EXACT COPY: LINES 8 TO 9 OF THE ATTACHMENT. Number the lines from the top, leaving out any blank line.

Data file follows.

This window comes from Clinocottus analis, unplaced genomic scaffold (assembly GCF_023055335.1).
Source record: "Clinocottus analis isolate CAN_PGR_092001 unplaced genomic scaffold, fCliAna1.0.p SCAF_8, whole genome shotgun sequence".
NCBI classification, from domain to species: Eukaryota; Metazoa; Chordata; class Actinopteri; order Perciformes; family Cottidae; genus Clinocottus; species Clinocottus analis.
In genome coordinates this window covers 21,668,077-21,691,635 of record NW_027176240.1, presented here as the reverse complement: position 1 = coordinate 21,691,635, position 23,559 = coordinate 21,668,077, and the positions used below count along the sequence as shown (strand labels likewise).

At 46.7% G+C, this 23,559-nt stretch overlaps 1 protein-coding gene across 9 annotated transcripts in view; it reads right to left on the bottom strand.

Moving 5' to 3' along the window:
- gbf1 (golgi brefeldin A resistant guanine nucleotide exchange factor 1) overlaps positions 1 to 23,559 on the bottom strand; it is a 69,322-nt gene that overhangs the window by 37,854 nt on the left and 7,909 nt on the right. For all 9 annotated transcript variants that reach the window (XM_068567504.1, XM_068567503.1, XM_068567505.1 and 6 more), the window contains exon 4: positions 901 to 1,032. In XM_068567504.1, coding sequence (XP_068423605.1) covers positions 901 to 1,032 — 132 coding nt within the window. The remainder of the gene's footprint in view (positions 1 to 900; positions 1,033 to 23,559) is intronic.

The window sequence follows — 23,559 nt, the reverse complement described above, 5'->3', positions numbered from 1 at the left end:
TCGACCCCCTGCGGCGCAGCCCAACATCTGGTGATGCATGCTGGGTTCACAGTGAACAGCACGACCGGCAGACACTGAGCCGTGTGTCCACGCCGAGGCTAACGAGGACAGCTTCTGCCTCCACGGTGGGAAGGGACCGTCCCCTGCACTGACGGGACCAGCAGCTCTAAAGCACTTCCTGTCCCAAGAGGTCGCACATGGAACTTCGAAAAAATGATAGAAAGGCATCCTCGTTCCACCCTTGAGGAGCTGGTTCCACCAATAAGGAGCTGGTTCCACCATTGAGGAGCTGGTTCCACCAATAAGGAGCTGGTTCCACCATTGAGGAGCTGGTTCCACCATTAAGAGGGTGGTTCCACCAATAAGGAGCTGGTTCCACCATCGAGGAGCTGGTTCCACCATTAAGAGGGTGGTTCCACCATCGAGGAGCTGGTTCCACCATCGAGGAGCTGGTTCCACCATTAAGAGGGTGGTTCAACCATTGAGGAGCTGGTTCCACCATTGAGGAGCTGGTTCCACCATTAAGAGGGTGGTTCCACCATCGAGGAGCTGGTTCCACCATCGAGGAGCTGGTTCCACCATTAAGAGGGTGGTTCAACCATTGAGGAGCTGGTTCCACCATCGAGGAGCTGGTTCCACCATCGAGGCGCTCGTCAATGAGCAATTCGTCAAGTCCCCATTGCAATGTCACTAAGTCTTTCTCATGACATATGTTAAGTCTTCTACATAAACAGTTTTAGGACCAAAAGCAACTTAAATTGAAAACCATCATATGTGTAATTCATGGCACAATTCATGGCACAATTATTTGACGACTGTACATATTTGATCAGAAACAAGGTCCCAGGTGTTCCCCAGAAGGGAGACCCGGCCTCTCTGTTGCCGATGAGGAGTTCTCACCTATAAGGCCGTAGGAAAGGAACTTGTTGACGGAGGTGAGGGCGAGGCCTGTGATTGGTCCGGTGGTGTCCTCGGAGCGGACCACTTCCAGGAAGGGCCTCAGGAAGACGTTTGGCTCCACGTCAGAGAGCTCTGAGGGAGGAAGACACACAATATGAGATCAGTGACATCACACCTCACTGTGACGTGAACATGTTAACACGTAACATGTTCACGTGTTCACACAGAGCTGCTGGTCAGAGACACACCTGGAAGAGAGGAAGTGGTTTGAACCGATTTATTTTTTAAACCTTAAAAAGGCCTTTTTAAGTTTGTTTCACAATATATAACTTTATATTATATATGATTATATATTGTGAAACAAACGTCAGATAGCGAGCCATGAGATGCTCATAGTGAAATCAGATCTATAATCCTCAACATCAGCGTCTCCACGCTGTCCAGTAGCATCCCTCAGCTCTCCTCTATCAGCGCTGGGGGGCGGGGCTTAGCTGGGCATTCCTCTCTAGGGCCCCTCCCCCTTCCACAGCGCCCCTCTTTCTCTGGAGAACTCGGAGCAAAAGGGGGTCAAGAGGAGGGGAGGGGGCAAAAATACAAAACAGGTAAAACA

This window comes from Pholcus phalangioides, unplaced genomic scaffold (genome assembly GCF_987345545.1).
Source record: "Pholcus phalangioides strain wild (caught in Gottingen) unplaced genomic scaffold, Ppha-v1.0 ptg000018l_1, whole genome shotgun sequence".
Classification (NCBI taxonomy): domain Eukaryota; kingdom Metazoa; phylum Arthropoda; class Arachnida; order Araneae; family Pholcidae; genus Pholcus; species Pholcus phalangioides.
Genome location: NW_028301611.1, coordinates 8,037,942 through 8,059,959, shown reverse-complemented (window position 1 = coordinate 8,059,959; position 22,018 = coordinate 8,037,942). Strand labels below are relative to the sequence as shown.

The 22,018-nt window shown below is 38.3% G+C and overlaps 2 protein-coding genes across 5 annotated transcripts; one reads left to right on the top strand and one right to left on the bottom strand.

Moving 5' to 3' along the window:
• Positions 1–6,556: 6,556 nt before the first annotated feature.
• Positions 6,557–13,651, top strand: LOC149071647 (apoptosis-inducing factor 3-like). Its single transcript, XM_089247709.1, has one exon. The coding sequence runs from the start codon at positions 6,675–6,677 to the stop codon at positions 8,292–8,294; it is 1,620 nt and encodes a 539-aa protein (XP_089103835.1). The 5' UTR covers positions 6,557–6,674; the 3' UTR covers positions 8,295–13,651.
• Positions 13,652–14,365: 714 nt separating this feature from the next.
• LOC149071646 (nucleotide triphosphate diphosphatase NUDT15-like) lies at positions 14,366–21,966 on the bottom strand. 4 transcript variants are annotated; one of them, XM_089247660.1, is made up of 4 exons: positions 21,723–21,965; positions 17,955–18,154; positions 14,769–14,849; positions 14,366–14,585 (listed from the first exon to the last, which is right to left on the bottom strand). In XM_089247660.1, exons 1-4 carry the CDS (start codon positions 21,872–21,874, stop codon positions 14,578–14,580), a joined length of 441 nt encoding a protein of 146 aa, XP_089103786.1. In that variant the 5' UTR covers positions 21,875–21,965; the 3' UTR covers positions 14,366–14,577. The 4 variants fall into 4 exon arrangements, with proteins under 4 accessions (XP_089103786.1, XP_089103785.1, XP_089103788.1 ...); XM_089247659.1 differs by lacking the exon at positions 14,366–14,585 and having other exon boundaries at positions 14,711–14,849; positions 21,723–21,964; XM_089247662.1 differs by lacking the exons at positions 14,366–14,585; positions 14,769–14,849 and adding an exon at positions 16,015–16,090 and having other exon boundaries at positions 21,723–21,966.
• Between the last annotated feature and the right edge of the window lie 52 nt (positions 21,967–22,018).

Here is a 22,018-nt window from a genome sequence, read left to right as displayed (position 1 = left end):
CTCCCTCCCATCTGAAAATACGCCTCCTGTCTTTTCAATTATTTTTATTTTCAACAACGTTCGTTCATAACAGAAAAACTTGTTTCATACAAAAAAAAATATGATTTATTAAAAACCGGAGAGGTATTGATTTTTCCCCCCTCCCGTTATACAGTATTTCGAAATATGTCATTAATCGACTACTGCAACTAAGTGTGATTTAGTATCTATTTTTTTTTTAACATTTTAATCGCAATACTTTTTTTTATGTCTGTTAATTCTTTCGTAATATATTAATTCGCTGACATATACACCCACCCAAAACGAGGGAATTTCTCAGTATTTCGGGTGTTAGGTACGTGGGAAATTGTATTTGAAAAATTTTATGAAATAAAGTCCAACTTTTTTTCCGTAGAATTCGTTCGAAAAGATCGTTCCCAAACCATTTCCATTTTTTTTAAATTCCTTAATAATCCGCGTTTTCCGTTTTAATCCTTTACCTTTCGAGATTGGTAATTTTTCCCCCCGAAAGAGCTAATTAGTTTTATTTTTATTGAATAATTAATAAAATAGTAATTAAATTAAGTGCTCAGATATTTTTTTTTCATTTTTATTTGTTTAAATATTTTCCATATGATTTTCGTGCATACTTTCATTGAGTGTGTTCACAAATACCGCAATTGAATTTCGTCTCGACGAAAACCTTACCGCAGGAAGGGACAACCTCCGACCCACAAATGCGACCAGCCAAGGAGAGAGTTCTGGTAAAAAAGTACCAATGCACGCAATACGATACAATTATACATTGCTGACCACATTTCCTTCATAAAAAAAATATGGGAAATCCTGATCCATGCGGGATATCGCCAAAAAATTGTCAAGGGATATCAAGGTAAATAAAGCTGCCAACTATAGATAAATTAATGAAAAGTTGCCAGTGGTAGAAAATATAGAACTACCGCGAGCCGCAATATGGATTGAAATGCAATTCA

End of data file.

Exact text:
The window sequence follows — 23,559 nt, the reverse complement described above, 5'->3', positions numbered from 1 at the left end:
TCGACCCCCTGCGGCGCAGCCCAACATCTGGTGATGCATGCTGGGTTCACAGTGAACAGCACGACCGGCAGACACTGAGCCGTGTGTCCACGCCGAGGCTAACGAGGACAGCTTCTGCCTCCACGGTGGGAAGGGACCGTCCCCTGCACTGACGGGACCAGCAGCTCTAAAGCACTTCCTGTCCCAAGAGGTCGCACATGGAACTTCGAAAAAATGATAGAAAGGCATCCTCGTTCCACCCTTGAGGAGCTGGTTCCACCAATAAGGAGCTGGTTCCACCATTGAGGAGCTGGTTCCACCAATAAGGAGCTGGTTCCACCATTGAGGAGCTGGTTCCACCATTAAGAGGGTGGTTCCACCAATAAGGAGCTGGTTCCACCATCGAGGAGCTGGTTCCACCATTAAGAGGGTGGTTCCACCATCGAGGAGCTGGTTCCACCATCGAGGAGCTGGTTCCACCATTAAGAGGGTGGTTCAACCATTGAGGAGCTGGTTCCACCATTGAGGAGCTGGTTCCACCATTAAGAGGGTGGTTCCACCATCGAGGAGCTGGTTCCACCATCGAGGAGCTGGTTCCACCATTAAGAGGGTGGTTCAACCATTGAGGAGCTGGTTCCACCATCGAGGAGCTGGTTCCACCATCGAGGCGCTCGTCAATGAGCAATTCGTCAAGTCCCCATTGCAATGTCACTAAGTCTTTCTCATGACATATGTTAAGTCTTCTACATAAACAGTTTTAGGACCAAAAGCAACTTAAATTGAAAACCATCATATGTGTAATTCATGGCACAATTCATGGCACAATTATTTGACGACTGTACATATTTGATCAGAAACAAGGTCCCAGGTGTTCCCCAGAAGGGAGACCCGGCCTCTCTGTTGCCGATGAGGAGTTCTCACCTATAAGGCCGTAGGAAAGGAACTTGTTGACGGAGGTGAGGGCGAGGCCTGTGATTGGTCCGGTGGTGTCCTCGGAGCGGACCACTTCCAGGAAGGGCCTCAGGAAGACGTTTGGCTCCACGTCAGAGAGCTCTGAGGGAGGAAGACACACAATATGAGATCAGTGACATCACACCTCACTGTGACGTGAACATGTTAACACGTAACATGTTCACGTGTTCACACAGAGCTGCTGGTCAGAGACACACCTGGAAGAGAGGAAGTGGTTTGAACCGATTTATTTTTTAAACCTTAAAAAGGCCTTTTTAAGTTTGTTTCACAATATATAACTTTATATTATATATGATTATATATTGTGAAACAAACGTCAGATAGCGAGCCATGAGATGCTCATAGTGAAATCAGATCTATAATCCTCAACATCAGCGTCTCCACGCTGTCCAGTAGCATCCCTCAGCTCTCCTCTATCAGCGCTGGGGGGCGGGGCTTAGCTGGGCATTCCTCTCTAGGGCCCCTCCCCCTTCCACAGCGCCCCTCTTTCTCTGGAGAACTCGGAGCAAAAGGGGGTCAAGAGGAGGGGAGGGGGCAAAAATACAAAACAGGTAAAACA